Due to the shortages in household and personal supplies resulting from COVID-19, Canadians have quickly adjusted their shopping behaviors to favor what is closer to home.
As people unite to break down faulty systems, the community is budding with a renewed sense of camaraderie and determination to create new ones. In fact, 75% of U.S. adults say they “believe in order to ensure a prosperous future, our society must prioritize the health of people over the health of the economy.”*
Aid is coming from individuals and brands. With many around the globe struggling to make ends meet in uncertain times, Stockton California mayor Michael Tubbs formed the Mayors For A Guaranteed Income coalition. Their goal is to replicate universal basic income programs in multiple states, providing a present and future lifeline to those in need.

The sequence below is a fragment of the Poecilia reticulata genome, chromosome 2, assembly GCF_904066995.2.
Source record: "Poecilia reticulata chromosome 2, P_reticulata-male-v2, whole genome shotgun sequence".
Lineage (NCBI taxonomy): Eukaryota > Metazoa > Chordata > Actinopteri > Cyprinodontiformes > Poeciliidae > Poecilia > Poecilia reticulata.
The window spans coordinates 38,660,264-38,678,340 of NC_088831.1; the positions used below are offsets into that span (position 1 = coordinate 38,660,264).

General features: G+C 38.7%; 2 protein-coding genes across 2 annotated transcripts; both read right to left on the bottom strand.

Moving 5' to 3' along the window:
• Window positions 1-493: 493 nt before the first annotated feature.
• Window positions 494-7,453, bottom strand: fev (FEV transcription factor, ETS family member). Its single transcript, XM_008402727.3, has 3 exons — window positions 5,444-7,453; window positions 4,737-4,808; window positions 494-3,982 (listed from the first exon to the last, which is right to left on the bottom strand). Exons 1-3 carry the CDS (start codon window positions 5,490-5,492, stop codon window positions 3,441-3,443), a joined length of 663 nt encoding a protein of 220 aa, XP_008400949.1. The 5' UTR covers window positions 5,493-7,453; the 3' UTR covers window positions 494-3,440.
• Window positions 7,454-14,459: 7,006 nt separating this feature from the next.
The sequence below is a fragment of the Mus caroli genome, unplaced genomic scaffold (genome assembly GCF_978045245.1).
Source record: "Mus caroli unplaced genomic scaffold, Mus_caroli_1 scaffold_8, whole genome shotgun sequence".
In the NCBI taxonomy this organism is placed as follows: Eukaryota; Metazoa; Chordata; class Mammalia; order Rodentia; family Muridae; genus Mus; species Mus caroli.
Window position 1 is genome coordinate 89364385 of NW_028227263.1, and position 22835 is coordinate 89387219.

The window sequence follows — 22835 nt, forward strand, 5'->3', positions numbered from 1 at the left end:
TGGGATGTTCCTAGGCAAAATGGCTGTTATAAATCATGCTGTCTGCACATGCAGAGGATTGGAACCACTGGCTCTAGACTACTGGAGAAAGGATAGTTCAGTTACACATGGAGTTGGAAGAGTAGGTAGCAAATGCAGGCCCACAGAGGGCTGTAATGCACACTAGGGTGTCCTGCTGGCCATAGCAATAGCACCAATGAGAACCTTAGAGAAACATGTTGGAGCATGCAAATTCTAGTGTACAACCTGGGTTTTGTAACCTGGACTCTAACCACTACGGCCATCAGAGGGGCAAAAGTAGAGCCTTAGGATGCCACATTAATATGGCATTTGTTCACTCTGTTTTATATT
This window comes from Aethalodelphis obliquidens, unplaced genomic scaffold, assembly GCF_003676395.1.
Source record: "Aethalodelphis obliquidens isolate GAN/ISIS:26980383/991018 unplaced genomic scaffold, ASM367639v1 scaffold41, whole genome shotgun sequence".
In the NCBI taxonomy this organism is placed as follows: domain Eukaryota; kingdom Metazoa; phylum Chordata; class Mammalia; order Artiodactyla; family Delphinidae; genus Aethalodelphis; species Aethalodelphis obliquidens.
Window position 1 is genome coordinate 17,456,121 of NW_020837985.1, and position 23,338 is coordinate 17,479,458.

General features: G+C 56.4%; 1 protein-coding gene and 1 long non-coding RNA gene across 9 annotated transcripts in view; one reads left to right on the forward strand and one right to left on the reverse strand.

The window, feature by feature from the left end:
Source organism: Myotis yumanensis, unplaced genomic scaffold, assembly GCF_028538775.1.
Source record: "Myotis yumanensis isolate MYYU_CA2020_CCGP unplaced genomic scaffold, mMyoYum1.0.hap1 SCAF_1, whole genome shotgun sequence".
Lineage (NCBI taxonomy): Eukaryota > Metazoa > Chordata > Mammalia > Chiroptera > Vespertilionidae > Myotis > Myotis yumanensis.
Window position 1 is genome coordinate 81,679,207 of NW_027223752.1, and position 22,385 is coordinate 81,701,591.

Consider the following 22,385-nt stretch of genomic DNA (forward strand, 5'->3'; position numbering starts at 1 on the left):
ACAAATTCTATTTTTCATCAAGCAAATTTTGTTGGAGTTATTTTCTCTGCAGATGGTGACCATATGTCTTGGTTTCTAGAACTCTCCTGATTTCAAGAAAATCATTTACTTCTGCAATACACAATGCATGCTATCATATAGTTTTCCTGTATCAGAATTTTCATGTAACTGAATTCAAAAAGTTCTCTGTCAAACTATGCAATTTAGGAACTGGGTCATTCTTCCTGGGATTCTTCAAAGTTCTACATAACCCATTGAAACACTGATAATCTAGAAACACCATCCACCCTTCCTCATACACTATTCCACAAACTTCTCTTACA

Other organizations are bolstering Black voices by amplifying support systems during protests for racial justice. Black-led group, @streetridersnyc, offers a community safety net of protection by using cyclists as barriers between marching protestors and the public. Recently, they successfully convinced Lyft’s Citibike to waive rider fees and provide bikes to demonstrators, while also assembling their 5th Justice Ride which amassed 15,000 riders.
While people continue to lift each other up, networks are supporting families through this tumultuous time. Nickelodeon launched Kids, Race, and Unity featuring leaders of the Black Lives Matter movement to answer questions their young viewers have. The series also gives families tools to have constructive conversations around racial injustice.
Brands can elevate support too. For example, a CPG cleaning brand could develop ways to rally communities for continuous mutual support. Think “Good Samaritan Challenge,” where neighborhoods that participate in community clean-ups using your products can receive monetary aid to help with local repairs or food distribution.
Source: *Horizon Media Finger on the Pulse. Fielded, 6/25/20 – 6/29/20, n=1170